Metahaven is an Amsterdam-based research and design outfit on the cutting blade between politics and aesthetics. Founded by Vinca Kruk and Daniel van der Velden, Metahaven’s work—both commissioned and self-directed—reflects political and social issues in provocative graphic design objects. Research projects included the Sealand Identity Project, and currently include Facestate, and Iceland as Method. Solo exhibitions include Affiche Frontière (CAPC musée d’art contemporain de Bordeaux, 2008) and Stadtstaat (Künstlerhaus Stuttgart/Casco, 2009). Group exhibitions include Forms of Inquiry (AA London, 2007, cat.), Manifesta8 (Murcia, 2010, cat.), the Gwangju Design Biennale 2011 (Gwangju, Korea, cat.), Graphic Design: Now In Production (Walker Art Center, Minneapolis, 2011, and Cooper-Hewitt National Design Museum, New York, 2012, cat.) and The New Public (Museion, Bolzano, cat.). Metahaven’s work was published and discussed in The International Herald Tribune, Huffington Post, Courrier International, Icon, Domus, Dazed, The Verge, l’Architecture d’Aujourd’hui, and Mute, among other publications. Vinca Kruk is a Tutor of Editorial Design and Design Critique at ArtEZ Academy of Arts in Arhem. Daniel van der Velden is a Senior Critic at Yale University, and a Tutor of Design at the Sandberg Institute Amsterdam. In 2010, Metahaven released Uncorporate Identity, a design anthology for our dystopian age, published by Lars Müller. Metahaven was named one out of 20 of the most promising design studios by Rolling Stone Italia in 2011, and their research project on the branding of the controversial whistleblowing website WikiLeaks was a Finalist for the 2012 Dutch Design Awards.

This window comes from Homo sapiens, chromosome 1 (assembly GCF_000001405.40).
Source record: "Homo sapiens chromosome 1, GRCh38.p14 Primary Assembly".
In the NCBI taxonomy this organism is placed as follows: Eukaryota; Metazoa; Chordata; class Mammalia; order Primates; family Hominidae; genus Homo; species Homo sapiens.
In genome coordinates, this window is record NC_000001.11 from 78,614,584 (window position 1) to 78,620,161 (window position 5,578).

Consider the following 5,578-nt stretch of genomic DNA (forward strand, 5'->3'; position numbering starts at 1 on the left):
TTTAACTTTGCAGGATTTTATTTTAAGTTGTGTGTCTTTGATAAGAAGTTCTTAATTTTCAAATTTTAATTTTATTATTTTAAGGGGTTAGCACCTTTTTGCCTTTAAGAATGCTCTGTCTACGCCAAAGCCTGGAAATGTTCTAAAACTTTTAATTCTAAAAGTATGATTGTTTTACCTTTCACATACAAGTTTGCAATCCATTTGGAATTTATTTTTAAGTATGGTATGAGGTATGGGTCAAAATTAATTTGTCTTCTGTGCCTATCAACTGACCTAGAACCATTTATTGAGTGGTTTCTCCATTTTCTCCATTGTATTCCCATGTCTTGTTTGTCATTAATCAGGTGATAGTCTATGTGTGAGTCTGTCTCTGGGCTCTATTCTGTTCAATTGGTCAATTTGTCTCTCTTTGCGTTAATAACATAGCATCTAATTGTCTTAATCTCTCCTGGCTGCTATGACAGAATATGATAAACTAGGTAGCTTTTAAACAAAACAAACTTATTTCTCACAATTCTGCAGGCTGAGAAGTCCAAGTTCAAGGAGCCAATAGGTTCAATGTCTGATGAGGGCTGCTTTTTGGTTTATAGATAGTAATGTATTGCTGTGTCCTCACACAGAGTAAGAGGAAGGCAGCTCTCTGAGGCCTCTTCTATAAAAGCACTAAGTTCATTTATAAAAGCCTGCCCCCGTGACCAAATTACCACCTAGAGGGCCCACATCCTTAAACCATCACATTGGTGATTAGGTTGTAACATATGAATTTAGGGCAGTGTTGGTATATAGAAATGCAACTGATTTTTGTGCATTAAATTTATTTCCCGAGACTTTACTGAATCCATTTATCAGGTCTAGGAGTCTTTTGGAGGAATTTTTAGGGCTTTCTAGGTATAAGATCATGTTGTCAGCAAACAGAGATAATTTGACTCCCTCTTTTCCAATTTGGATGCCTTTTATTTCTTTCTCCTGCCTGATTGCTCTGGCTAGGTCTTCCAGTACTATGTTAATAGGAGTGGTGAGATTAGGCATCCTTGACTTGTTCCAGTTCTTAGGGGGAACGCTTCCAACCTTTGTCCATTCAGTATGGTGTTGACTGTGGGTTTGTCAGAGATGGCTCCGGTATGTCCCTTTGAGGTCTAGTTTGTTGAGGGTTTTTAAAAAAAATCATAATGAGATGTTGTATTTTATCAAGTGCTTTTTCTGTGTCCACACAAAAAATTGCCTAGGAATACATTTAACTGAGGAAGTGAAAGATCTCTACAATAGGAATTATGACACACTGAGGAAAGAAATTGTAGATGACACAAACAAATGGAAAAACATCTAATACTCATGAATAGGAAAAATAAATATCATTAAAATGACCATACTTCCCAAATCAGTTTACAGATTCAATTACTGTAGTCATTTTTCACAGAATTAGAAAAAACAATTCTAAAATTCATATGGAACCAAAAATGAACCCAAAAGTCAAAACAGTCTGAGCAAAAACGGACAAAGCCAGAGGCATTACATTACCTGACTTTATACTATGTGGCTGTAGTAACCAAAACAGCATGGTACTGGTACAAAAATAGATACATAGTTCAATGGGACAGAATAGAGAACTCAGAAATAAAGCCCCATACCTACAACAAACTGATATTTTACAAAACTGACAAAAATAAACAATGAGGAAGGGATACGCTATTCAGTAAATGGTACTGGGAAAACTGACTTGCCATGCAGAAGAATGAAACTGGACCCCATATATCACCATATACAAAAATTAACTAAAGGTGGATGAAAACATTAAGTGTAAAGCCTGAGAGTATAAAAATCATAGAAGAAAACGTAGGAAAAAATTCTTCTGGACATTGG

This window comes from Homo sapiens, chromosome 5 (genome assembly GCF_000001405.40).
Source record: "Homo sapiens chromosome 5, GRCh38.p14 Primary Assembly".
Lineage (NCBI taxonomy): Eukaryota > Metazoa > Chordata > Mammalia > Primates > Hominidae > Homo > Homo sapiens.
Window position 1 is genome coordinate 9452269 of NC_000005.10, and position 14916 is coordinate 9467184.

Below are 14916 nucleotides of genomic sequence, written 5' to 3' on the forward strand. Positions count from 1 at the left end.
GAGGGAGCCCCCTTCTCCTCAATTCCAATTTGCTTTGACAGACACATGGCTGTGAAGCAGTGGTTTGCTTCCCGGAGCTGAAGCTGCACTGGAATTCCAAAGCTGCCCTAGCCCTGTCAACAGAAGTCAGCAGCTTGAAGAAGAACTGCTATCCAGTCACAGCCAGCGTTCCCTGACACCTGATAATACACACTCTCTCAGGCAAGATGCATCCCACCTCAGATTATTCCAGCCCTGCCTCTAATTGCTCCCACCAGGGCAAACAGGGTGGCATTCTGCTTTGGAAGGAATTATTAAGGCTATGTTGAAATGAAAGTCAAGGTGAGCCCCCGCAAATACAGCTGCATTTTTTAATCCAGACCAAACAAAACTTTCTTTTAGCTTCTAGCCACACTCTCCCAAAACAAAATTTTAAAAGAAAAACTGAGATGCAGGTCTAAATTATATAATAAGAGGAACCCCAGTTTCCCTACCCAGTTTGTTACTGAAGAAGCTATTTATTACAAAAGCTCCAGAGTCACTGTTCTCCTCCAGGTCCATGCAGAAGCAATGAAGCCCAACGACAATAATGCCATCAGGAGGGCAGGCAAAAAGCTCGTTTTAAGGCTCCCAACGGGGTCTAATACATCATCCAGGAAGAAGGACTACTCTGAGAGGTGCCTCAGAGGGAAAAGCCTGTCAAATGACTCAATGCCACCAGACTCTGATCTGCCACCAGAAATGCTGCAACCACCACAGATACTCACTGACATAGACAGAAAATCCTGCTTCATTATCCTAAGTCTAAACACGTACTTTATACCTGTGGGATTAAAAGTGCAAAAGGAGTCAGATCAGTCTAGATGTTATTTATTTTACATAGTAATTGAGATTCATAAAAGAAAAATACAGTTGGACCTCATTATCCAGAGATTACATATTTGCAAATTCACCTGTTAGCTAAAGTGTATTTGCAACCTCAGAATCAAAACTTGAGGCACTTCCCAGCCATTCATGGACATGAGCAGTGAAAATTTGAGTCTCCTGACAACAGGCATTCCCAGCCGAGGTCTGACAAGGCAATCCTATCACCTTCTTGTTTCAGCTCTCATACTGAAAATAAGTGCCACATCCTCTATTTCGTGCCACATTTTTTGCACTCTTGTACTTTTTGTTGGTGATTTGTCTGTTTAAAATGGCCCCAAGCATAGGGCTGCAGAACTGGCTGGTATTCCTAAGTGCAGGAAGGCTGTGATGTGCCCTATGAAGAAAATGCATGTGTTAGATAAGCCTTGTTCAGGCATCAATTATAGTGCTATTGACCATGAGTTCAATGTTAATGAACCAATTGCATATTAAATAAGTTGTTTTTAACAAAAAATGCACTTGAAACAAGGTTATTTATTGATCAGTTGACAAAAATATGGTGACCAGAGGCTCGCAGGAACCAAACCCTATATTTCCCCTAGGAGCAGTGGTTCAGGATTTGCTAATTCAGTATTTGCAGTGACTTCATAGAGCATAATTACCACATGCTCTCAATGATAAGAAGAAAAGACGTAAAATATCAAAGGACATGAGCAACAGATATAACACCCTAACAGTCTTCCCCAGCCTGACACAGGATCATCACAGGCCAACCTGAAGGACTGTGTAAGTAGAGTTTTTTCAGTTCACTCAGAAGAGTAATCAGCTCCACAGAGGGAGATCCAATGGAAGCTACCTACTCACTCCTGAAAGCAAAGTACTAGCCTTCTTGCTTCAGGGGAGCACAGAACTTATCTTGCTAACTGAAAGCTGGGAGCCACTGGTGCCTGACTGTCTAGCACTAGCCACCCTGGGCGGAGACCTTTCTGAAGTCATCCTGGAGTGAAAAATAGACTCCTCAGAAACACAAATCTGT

Studio mischer’traxler was founded by Katharina Mischer (1982) and Thomas Traxler (1981) in 2009 after graduating from the IM-masters of the Design Academy Eindhoven and several years of collaboration. Based in Vienna they develop and design products, furniture, installations and more, with a focus on experiments, context and conceptual thinking. Balancing between hand craft and technology, their projects are often characterized by external inputs, for example, locality, weather conditions, human interaction or the usage of the existing.
Exhibitions on contemporary Design displayed their projects in Museums including the Boijmans van Boiningen Rotterdam, the Design Museum London and the Triennale Milano, as well as on International Festivals. Their designs can be found in the permanent collections of the Art Institute Chicago and the MAK Vienna. In 2011 studio mischer’traxler was honoured with the ‘W-hotels designer of the future award’ by Design Miami/Basel.